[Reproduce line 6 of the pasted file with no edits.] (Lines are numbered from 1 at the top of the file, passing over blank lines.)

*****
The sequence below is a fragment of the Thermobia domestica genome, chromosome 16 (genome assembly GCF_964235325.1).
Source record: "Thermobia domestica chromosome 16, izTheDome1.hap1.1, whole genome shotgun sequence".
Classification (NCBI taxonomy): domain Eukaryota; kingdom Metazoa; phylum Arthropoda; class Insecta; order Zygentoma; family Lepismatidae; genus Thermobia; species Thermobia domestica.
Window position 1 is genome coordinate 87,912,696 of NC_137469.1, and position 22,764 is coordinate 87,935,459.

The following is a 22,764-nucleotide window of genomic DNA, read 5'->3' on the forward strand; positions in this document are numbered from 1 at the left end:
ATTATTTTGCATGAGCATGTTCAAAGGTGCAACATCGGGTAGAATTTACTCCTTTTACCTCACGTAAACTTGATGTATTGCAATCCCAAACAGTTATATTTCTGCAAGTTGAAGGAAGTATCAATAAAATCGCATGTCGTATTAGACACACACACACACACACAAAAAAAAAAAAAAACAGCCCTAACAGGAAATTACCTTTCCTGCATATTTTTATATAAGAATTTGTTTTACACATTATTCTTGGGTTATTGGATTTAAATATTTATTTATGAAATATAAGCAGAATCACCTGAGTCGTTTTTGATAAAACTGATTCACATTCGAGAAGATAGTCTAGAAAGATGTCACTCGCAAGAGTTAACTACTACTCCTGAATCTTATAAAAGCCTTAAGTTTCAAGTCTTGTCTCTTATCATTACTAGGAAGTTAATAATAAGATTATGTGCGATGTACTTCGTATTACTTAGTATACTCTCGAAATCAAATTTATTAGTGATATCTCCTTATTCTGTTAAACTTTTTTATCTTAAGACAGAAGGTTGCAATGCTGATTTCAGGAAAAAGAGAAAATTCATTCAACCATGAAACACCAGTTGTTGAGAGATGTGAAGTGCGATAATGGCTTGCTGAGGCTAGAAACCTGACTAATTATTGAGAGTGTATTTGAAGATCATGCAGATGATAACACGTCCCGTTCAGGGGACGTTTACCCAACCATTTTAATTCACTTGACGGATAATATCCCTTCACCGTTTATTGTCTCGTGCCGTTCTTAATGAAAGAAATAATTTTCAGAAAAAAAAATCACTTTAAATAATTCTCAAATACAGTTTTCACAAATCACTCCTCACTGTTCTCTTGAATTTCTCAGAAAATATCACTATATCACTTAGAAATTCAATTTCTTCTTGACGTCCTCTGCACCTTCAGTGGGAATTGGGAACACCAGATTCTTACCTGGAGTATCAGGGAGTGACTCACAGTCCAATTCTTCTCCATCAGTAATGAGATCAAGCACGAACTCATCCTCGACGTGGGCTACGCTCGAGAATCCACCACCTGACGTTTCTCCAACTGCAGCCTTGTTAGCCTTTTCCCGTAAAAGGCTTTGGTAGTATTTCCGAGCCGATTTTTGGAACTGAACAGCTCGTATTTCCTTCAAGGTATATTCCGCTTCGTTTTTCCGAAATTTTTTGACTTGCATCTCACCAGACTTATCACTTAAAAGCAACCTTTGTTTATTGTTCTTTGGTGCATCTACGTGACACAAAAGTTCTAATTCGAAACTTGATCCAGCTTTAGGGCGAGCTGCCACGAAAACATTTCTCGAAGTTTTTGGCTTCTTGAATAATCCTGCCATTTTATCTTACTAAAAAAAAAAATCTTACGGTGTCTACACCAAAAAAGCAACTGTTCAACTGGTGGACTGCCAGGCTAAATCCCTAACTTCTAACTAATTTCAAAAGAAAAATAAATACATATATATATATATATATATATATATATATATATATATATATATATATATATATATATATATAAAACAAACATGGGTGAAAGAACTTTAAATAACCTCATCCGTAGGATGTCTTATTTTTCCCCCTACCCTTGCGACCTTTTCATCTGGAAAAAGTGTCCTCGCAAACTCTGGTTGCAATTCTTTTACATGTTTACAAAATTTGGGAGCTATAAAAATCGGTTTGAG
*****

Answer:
ATTATTTTGCATGAGCATGTTCAAAGGTGCAACATCGGGTAGAATTTACTCCTTTTACCTCACGTAAACTTGATGTATTGCAATCCCAAACAGTTATATTTCTGCAAGTTGAAGGAAGTATCAATAAAATCGCATGTCGTATTAGACACACACACACACACACAAAAAAAAAAAAAAACAGCCCTAACAGGAAATTACCTTTCCTGCATATTTTTATATAAGAATTTGTTTTACACATTATTCTTGGGTTATTGGATTTAAATATTTATTTATGAAATATAAGCAGAATCACCTGAGTCGTTTTTGATAAAACTGATTCACATTCGAGAAGATAGTCTAGAAAGATGTCACTCGCAAGAGTTAACTACTACTCCTGAATCTTATAAAAGCCTTAAGTTTCAAGTCTTGTCTCTTATCATTACTAGGAAGTTAATAATAAGATTATGTGCGATGTACTTCGTATTACTTAGTATACTCTCGAAATCAAATTTATTAGTGATATCTCCTTATTCTGTTAAACTTTTTTATCTTAAGACAGAAGGTTGCAATGCTGATTTCAGGAAAAAGAGAAAATTCATTCAACCATGAAACACCAGTTGTTGAGAGATGTGAAGTGCGATAATGGCTTGCTGAGGCTAGAAACCTGACTAATTATTGAGAGTGTATTTGAAGATCATGCAGATGATAACACGTCCCGTTCAGGGGACGTTTACCCAACCATTTTAATTCACTTGACGGATAATATCCCTTCACCGTTTATTGTCTCGTGCCGTTCTTAATGAAAGAAATAATTTTCAGAAAAAAAAATCACTTTAAATAATTCTCAAATACAGTTTTCACAAATCACTCCTCACTGTTCTCTTGAATTTCTCAGAAAATATCACTATATCACTTAGAAATTCAATTTCTTCTTGACGTCCTCTGCACCTTCAGTGGGAATTGGGAACACCAGATTCTTACCTGGAGTATCAGGGAGTGACTCACAGTCCAATTCTTCTCCATCAGTAATGAGATCAAGCACGAACTCATCCTCGACGTGGGCTACGCTCGAGAATCCACCACCTGACGTTTCTCCAACTGCAGCCTTGTTAGCCTTTTCCCGTAAAAGGCTTTGGTAGTATTTCCGAGCCGATTTTTGGAACTGAACAGCTCGTATTTCCTTCAAGGTATATTCCGCTTCGTTTTTCCGAAATTTTTTGACTTGCATCTCACCAGACTTATCACTTAAAAGCAACCTTTGTTTATTGTTCTTTGGTGCATCTACGTGACACAAAAGTTCTAATTCGAAACTTGATCCAGCTTTAGGGCGAGCTGCCACGAAAACATTTCTCGAAGTTTTTGGCTTCTTGAATAATCCTGCCATTTTATCTTACTAAAAAAAAAAATCTTACGGTGTCTACACCAAAAAAGCAACTGTTCAACTGGTGGACTGCCAGGCTAAATCCCTAACTTCTAACTAATTTCAAAAGAAAAATAAATACATATATATATATATATATATATATATATATATATATATATATATATATATATATATATATATAAAACAAACATGGGTGAAAGAACTTTAAATAACCTCATCCGTAGGATGTCTTATTTTTCCCCCTACCCTTGCGACCTTTTCATCTGGAAAAAGTGTCCTCGCAAACTCTGGTTGCAATTCTTTTACATGTTTACAAAATTTGGGAGCTATAAAAATCGGTTTGAG